Big 12 roundtable: Most improved offensive and defensive units

In this week's Big 12 roundtable, we debate who the most improved offensive and defensive units will be this season:

Who will have the most improved offense?

Brandon Chatmon: You might want to sit down, this is going to sound a little crazy. I'm picking Texas to have the Big 12's most improved offense. Simply put, the Longhorns were awful in 2014, finishing eighth in yards per play (4.92), ninth in points per drive (1.49) and eighth in third down conversions (34.3). Even though the quarterback position remains a major question mark, I'd be surprised to see UT fail to improve on those numbers and jump into the top half of the Big 12 in those offensive categories. I'm going out on a limb but I'm betting Charlie Strong finds some offensive playmakers in Year 2.

Jake Trotter: Wow, Brandon with a stunner. I'm going to have to respectfully disagree. To me, it's Oklahoma State that will have the most improved offense, and quarterback is the biggest reason why. The Cowboys were awful offensively for much of last season, scoring 9, 10, 14 and 7 points in a row at one point. But that was before Mason Rudolph took over from behind center. He has a chance to be the second-best QB in the league behind Trevone Boykin. Receivers Brandon Sheperd and James Washington are back as well after breakout seasons, while the offensive line should be dramatically better with the addition of Victor Salako and healthy return of Zachary Crabtree at the tackle spots. Under Gundy, the Cowboys have a track record of putting up big points. Coming off a down year, they look like they'll return to that in 2015.

Max Olson: I'm excited to see how rapidly Oklahoma's offense evolves this season under Lincoln Riley. He's as good a guy as you can find to jump-start a passing attack that ranked dead last in the Big 12 in conference play at 185 yards per game last season. For comparison's sake, Kansas' ninth-place passing offense still averaged 213. Sterling Shepard and Dede Westbrook should put up impressive numbers to balance out the punch of the run game, just another reason why I think OU will drop off big numbers this season.

Who will have the most improved defense?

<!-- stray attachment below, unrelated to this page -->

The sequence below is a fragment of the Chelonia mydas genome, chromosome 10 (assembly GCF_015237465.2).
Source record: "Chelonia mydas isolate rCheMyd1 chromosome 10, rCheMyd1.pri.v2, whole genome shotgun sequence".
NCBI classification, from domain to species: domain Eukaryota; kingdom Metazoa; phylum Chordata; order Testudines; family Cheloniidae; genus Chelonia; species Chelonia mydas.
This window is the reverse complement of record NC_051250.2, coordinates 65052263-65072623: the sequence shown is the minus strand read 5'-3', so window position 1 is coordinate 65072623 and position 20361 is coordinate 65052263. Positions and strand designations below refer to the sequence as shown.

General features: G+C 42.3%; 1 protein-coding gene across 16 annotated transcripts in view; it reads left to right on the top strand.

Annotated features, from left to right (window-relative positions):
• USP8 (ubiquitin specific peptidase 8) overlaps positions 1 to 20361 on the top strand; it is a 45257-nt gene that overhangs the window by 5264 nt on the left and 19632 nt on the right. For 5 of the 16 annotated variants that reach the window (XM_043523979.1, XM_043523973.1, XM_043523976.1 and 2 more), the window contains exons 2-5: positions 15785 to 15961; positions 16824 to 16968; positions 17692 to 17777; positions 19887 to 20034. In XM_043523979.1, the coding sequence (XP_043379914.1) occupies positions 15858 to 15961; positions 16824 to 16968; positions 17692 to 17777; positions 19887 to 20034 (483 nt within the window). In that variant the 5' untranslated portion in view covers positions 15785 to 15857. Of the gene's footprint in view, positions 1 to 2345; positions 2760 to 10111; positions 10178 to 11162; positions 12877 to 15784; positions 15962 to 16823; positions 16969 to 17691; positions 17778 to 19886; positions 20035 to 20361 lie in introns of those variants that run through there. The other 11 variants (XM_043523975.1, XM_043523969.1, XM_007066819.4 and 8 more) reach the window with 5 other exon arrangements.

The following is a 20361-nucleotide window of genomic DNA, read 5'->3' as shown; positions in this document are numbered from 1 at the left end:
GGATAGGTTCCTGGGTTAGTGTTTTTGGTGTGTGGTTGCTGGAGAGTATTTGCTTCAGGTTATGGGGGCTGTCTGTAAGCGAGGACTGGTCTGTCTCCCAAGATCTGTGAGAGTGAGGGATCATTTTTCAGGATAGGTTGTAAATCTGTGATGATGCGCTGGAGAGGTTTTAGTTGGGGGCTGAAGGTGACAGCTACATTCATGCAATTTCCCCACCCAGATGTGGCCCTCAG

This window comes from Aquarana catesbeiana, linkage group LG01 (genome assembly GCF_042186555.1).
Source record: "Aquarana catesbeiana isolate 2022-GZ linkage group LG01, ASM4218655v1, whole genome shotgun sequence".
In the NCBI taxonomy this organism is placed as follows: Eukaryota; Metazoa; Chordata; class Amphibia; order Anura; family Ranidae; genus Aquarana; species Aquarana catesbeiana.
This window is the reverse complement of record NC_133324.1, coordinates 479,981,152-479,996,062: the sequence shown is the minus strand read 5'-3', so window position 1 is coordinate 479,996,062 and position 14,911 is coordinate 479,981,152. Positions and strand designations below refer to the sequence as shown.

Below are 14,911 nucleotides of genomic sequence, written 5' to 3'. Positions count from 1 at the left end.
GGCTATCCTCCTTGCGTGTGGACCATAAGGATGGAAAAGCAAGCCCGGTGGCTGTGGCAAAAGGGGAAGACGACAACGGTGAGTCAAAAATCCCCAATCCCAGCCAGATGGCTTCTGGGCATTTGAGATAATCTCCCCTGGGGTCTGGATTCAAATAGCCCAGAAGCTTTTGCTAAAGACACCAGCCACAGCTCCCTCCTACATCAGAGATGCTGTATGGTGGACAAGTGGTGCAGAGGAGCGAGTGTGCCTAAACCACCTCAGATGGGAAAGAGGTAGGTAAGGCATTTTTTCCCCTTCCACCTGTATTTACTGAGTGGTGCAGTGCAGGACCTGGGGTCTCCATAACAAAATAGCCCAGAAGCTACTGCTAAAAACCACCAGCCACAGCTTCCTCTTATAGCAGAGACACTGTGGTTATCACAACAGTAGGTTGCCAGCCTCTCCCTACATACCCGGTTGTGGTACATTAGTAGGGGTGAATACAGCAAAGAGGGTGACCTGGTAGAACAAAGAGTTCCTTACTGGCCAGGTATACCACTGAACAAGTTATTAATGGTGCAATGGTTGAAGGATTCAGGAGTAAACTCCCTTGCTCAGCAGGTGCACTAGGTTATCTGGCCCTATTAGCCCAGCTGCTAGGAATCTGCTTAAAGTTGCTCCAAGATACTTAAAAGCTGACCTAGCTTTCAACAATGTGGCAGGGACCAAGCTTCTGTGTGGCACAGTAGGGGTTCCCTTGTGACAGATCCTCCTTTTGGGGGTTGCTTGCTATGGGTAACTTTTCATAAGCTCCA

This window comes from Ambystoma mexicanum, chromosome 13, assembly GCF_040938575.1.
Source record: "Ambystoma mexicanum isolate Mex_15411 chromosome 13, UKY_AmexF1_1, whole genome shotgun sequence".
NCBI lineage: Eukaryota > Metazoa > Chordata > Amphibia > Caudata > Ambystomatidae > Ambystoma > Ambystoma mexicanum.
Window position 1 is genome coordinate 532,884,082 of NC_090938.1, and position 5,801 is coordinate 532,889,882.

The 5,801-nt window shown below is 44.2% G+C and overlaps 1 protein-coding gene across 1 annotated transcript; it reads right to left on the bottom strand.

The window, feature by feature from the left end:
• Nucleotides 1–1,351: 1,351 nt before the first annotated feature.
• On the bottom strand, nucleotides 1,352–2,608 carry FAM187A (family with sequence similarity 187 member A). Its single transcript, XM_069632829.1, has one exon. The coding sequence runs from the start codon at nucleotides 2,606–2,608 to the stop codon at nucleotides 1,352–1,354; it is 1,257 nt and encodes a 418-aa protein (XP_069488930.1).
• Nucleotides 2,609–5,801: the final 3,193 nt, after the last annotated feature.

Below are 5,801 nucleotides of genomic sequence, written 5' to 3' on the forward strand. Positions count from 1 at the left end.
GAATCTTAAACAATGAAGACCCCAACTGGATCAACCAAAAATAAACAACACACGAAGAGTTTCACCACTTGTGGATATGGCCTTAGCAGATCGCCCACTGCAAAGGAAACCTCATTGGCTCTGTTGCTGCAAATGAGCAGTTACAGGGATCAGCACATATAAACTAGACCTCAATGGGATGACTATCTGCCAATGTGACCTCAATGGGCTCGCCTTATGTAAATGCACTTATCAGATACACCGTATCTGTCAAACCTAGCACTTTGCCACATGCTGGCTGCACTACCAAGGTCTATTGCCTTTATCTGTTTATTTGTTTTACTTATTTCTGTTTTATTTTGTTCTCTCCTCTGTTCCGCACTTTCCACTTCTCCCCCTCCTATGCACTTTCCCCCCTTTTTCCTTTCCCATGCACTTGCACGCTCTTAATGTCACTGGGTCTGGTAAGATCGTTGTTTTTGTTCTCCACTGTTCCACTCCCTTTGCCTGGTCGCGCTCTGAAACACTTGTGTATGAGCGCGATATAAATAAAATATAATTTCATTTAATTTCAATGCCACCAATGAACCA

Chatmon: Oklahoma State will be much improved defensively. The Cowboys are more experienced, more athletic, deeper and faster. Defensive end Emmanuel Ogbah could be the best defender in the Big 12, Jimmy Bean could be the most underrated defender and Kevin Peterson and Jordan Sterns solidify the secondary with a pair of top-notch playmakers. The Cowboys allowed 5.79 yards per play (seventh in the Big 12) and 2.14 points per drive (seventh in the Big 12) in 2014. I expect Glenn Spencer's defense to improve both numbers, particularly with the help of a Cowboys offense that could return to its high scoring ways.

Trotter: West Virginia isn't known for playing tenacious defense. But that's exactly what the Mountaineers could have in 2015. Strong safety Karl Joseph, cornerback Daryl Worley and linebacker Nick Kwiatkoski lead the way as all-Big 12 caliber players. Free safety Dravon Henry is not far behind coming off a freshman All-American season. There's concern up front, notably with stopping the run and getting to the passer. But if the Mountaineers can find a replacement for Shaq Riddick off the edge (Larry Jefferson? Xavier Pegues?), then this could be the best defense that Dana Holgorsen has fielded and one of the better ones in the league.

Olson: Texas Tech won't have the best defense in the Big 12, but this group can make a run at being most improved. When you're one of the worst in the country at run defense, turnovers and penalties, there really is nowhere to go but up, right? As long as new coordinator David Gibbs sticks around for the entire season, we're going to see growth. I like what they're working with along the defensive line, and their young corners will play with noticeably more confidence. The flaws with Tech's D were so obvious and fundamental that a sharp coach like Gibbs shouldn't have a hard time addressing and coaxing out needed improvement. At the very least, it's safe to say we're not going to see another 82-point embarrassment.